[alert type=”danger”]REBOOT is an occasional series of posts on Greater City Providence where we identify areas of the city that display poor urbanism and propose ways to improve them. Our interventions may be simple and quite easily realized, or they may at times be grand and possibly take years or decades to complete. Either way, we hope they generate interest and discussion.[/alert]
Oh Providence Station… why are you such a dump?
Of course the short answer to that is that we have not taken care of it. But this post is not about the sad condition of the station, it is about the fact that the station was a mistake to begin with.
Of course we used to have the stunning Union Station which is now the home of the Rhode Island Foundation and other offices. The river and railroad relocation projects resulted in the tracks leaving Union Station behind and a new station being built.
When Providence Station was opened in 1986 we were deep in the heart of the automobile age. Gas supplies were cheap and seemingly inexhaustible, Amtrak was kind of a quaint hobby that we north-easterners insisted on keeping in service, and the MBTA did not reach Providence. This resulted in a station that is too small for our post-$4/gallon gasoline world. A station that is inconveniently located away from the city’s major employment centers (and with the removal of Route 195, the city’s employment centers are poised to move further from the train station).
Were it maintained properly, the station is certainly handsome. The clock tower nicely pierces the skyline, the low slung dome is handsome and adds a modern bent to the collection of domes we have in our fair city, the interior is attractive. However, the interior is not spacious enough for the passengers we have utilizing existing MBTA and Amtrak services, and the station will become more crowded as MBTA services expand southward and if a Blackstone Valley commuter service is ever instituted. And as the price of gas continues its generally upward trend, more and more people will turn to the trains.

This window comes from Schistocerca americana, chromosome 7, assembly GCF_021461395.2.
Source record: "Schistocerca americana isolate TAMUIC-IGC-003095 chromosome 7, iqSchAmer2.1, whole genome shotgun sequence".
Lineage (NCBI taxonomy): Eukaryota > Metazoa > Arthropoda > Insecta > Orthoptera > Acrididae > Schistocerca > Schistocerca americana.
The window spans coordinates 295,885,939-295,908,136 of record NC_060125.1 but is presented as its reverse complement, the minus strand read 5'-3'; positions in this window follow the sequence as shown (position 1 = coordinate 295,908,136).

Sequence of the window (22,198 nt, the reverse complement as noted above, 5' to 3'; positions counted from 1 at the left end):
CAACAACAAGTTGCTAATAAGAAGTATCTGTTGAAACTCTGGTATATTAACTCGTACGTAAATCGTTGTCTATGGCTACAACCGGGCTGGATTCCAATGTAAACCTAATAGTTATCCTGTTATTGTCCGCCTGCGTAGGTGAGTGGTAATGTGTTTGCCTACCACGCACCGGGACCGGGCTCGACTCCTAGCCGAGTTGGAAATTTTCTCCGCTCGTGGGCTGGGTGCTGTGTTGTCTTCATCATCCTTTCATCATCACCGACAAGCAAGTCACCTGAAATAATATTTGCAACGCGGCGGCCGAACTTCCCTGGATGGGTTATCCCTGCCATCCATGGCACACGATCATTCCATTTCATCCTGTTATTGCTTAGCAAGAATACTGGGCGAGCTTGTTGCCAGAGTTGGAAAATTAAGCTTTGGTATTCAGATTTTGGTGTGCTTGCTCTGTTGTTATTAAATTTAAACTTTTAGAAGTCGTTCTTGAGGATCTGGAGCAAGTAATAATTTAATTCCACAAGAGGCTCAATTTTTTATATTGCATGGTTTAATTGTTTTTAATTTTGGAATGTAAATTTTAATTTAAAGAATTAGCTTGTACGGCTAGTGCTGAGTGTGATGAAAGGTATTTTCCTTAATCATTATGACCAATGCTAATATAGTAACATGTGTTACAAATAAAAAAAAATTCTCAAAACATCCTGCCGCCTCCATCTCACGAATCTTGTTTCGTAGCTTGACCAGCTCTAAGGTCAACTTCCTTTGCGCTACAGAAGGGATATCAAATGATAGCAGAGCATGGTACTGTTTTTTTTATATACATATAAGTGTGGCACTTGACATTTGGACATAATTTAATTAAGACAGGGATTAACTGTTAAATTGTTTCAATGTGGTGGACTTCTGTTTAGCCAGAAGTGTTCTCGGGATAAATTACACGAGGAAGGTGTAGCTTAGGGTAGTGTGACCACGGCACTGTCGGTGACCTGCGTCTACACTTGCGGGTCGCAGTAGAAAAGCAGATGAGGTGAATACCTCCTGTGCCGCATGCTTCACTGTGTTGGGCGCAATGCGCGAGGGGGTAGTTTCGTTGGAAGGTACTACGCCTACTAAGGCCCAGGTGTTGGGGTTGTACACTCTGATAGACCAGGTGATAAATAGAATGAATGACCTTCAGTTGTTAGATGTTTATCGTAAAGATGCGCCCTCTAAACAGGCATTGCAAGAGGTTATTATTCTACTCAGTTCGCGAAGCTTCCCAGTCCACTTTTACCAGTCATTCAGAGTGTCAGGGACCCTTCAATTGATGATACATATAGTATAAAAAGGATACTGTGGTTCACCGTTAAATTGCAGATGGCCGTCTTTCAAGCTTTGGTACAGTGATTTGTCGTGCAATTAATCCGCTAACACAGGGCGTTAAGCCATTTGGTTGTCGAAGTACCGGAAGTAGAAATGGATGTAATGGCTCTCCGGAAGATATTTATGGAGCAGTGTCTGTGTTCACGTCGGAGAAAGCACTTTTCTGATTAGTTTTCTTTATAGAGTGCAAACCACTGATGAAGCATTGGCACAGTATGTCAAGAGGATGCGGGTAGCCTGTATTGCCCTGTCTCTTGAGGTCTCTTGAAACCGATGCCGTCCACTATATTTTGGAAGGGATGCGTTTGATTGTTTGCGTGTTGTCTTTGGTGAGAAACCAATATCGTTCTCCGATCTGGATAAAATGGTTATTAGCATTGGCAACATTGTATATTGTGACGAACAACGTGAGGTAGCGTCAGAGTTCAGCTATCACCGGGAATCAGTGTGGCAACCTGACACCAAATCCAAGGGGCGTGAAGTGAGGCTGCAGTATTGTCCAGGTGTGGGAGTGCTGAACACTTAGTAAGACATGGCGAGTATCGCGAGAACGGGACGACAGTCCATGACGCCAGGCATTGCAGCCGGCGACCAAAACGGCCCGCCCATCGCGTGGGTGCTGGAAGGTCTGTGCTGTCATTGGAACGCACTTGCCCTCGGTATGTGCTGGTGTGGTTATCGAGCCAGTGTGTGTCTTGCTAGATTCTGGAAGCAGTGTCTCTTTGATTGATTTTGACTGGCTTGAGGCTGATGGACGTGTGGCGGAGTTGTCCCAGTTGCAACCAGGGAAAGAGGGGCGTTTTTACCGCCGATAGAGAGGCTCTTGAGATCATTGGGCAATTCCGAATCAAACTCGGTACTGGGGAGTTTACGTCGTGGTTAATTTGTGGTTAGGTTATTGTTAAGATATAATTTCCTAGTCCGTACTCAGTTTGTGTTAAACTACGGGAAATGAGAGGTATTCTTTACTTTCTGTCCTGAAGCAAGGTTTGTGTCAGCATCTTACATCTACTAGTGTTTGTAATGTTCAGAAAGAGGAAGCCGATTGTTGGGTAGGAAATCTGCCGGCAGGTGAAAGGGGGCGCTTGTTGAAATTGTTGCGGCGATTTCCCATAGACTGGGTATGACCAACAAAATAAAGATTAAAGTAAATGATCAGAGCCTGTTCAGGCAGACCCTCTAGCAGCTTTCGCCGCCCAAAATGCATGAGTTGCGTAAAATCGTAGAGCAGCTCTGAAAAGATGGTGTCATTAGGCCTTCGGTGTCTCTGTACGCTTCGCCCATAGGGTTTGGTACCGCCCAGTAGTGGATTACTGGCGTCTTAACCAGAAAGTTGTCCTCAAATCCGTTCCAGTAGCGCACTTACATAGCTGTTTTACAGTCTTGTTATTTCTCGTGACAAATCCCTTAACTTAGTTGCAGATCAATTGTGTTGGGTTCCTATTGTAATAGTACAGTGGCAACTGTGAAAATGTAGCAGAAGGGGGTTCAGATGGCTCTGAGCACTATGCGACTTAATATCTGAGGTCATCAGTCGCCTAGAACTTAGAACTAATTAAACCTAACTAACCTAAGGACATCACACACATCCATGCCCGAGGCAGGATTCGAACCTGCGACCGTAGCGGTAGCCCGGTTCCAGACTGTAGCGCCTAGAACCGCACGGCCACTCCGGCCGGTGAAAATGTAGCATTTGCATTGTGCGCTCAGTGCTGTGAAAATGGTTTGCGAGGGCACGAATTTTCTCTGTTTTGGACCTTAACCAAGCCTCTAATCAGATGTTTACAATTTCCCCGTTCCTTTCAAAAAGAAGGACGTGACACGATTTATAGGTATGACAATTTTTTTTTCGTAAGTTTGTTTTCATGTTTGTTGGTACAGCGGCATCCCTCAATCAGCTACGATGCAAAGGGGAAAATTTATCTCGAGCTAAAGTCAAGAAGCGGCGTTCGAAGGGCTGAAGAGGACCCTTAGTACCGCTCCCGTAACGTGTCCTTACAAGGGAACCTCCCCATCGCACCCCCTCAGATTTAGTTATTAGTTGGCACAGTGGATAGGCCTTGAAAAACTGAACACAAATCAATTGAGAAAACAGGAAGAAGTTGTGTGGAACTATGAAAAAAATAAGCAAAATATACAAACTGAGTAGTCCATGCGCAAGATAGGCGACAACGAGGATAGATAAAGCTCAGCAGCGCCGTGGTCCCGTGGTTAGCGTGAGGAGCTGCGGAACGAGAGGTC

Let’s not waste time blaming the planners from the 80’s for their shortsightedness on the station’s design, let’s instead consider what we can do to modify it for a world that is very different from 1986.
Bret wrote a post a couple years ago in which he cited me as referring to the station as a hundred-year mistake. He went on to highlight some of the short comings of Capital Center area as a neighborhood, and suggest some solutions. We were to write a Part II to that post and never got around to it, this is that Part II I suppose.
We’re pretty good at moving things actually…
The station is too small, there are not enough seats for waiting passengers, there are not enough toilets in the mens room (I assume the ladies is the same), the food service options are underwhelming and limited, there is not retail to speak of to cater to commuters, there are a limited number of ticket booths (compounded by the fact that Amtrak bullied the MBTA out of the ticket windows).
So let’s expand the station. We could expand it to the southeast, toward the Avalon apartments, but I have other plans for that space. I propose expanding it to the northwest, toward the State House, and we do this by moving Gaspee Street.
This is an idea that came out of the Downcity Charrettes a few years back, and may have come from before then even. Looking at the State House from the sky, Gaspee and Francis Streets wrap around either side, but are not symmetrical. If you were to move Gaspee Street closer to the State House to make it mirror Francis Street, now you have a whole bunch of land between Gaspee and the train tracks.
Slide Gaspee Street over and you create room for a northwestward extension of the train station, and developable parcels along the east side of Gaspee Street toward Smith Street.